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Please note that Mommsen uses the AUC chronology (Ab Urbe Condita), i.e. from the founding of the City of Rome. You can use this reference table to have the B.C. dates


III. From the Union of Italy to the Subjugation of Carthage and the Greek States

From: The History of Rome, by Theodor Mommsen
Translated with the sanction of the author by William Purdie Dickson

The History of Old Rome

Chapter IX - The War with Antiochus of Asia


The Original Greek New Testament

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Page 25

At the outset the Asiatics succeeded in sinking one of the Carthaginian vessels; but, when they came to grapple, Roman valour prevailed, and it was owing solely to the swiftness of their rowing and sailing that the enemy lost no more than 23 ships. During the pursuit the Roman fleet was joined by 25 ships from Rhodes, and the superiority of the Romans in those waters was now doubly assured. The enemy's fleet thenceforth kept the shelter of the harbour of Ephesus, and, as it could not be induced to risk a second battle, the fleet of the Romans and allies broke up for the winter; the Roman ships of war proceeded to the harbour of Cane in the neighbourhood of Pergamus. Both parties were busy during the winter in preparing for the next campaign.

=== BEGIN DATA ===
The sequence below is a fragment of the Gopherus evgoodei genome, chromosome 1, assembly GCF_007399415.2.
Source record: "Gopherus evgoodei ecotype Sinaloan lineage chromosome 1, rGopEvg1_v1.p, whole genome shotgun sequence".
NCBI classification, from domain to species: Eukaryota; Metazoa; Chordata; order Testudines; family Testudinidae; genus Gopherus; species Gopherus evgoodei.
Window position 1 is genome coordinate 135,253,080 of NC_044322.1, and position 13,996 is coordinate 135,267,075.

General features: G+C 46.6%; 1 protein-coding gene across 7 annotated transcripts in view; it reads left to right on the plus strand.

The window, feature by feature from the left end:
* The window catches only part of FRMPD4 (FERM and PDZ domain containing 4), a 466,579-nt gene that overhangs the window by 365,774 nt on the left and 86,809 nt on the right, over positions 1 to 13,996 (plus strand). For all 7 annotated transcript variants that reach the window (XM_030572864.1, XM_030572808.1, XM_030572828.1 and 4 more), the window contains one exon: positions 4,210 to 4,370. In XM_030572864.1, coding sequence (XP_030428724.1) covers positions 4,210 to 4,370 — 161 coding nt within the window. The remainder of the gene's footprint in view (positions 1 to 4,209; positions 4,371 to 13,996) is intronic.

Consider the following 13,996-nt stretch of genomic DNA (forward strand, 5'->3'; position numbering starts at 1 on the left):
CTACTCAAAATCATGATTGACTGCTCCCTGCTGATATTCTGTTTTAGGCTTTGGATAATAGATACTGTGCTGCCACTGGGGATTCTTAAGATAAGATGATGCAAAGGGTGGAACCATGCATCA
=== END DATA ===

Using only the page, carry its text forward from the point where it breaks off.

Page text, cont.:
The Romans sought to gain over the Greeks of Asia Minor; Smyrna, which had perseveringly resisted all the attempts of the king to get possession of the city, received the Romans with open arms, and the Roman party gained the ascendency in Samos, Chios, Erythrae, Clazomenae, Phocaea, Cyme, and elsewhere. Antiochus was resolved, if possible, to prevent the Romans from crossing to Asia, and with that view he made zealous naval preparations--employing Polyxenidas to fit out and augment the fleet stationed at Ephesus, and Hannibal to equip a new fleet in Lycia, Syria, and Phoenicia; while he further collected in Asia Minor a powerful land army from all regions of his extensive empire.

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